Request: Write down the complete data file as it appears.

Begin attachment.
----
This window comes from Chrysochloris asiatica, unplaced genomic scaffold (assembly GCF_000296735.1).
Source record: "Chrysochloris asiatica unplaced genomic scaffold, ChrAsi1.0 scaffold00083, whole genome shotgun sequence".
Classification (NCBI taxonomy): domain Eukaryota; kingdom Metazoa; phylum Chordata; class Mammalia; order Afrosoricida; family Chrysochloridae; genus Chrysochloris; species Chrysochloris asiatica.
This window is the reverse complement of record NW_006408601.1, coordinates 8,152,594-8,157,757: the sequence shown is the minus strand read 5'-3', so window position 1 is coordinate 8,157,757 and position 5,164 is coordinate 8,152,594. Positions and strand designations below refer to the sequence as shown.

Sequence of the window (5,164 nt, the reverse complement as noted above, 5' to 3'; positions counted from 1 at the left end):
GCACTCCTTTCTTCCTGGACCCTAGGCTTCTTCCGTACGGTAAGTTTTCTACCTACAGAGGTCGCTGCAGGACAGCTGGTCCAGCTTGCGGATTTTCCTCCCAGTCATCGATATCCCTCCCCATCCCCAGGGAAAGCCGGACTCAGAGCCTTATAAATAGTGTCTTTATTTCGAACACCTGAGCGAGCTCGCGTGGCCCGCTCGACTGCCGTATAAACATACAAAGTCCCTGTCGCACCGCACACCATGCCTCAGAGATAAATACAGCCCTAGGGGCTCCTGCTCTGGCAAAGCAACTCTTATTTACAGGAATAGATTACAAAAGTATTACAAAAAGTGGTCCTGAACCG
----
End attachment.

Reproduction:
This window comes from Chrysochloris asiatica, unplaced genomic scaffold (assembly GCF_000296735.1).
Source record: "Chrysochloris asiatica unplaced genomic scaffold, ChrAsi1.0 scaffold00083, whole genome shotgun sequence".
Classification (NCBI taxonomy): domain Eukaryota; kingdom Metazoa; phylum Chordata; class Mammalia; order Afrosoricida; family Chrysochloridae; genus Chrysochloris; species Chrysochloris asiatica.
This window is the reverse complement of record NW_006408601.1, coordinates 8,152,594-8,157,757: the sequence shown is the minus strand read 5'-3', so window position 1 is coordinate 8,157,757 and position 5,164 is coordinate 8,152,594. Positions and strand designations below refer to the sequence as shown.

Sequence of the window (5,164 nt, the reverse complement as noted above, 5' to 3'; positions counted from 1 at the left end):
GCACTCCTTTCTTCCTGGACCCTAGGCTTCTTCCGTACGGTAAGTTTTCTACCTACAGAGGTCGCTGCAGGACAGCTGGTCCAGCTTGCGGATTTTCCTCCCAGTCATCGATATCCCTCCCCATCCCCAGGGAAAGCCGGACTCAGAGCCTTATAAATAGTGTCTTTATTTCGAACACCTGAGCGAGCTCGCGTGGCCCGCTCGACTGCCGTATAAACATACAAAGTCCCTGTCGCACCGCACACCATGCCTCAGAGATAAATACAGCCCTAGGGGCTCCTGCTCTGGCAAAGCAACTCTTATTTACAGGAATAGATTACAAAAGTATTACAAAAAGTGGTCCTGAACCG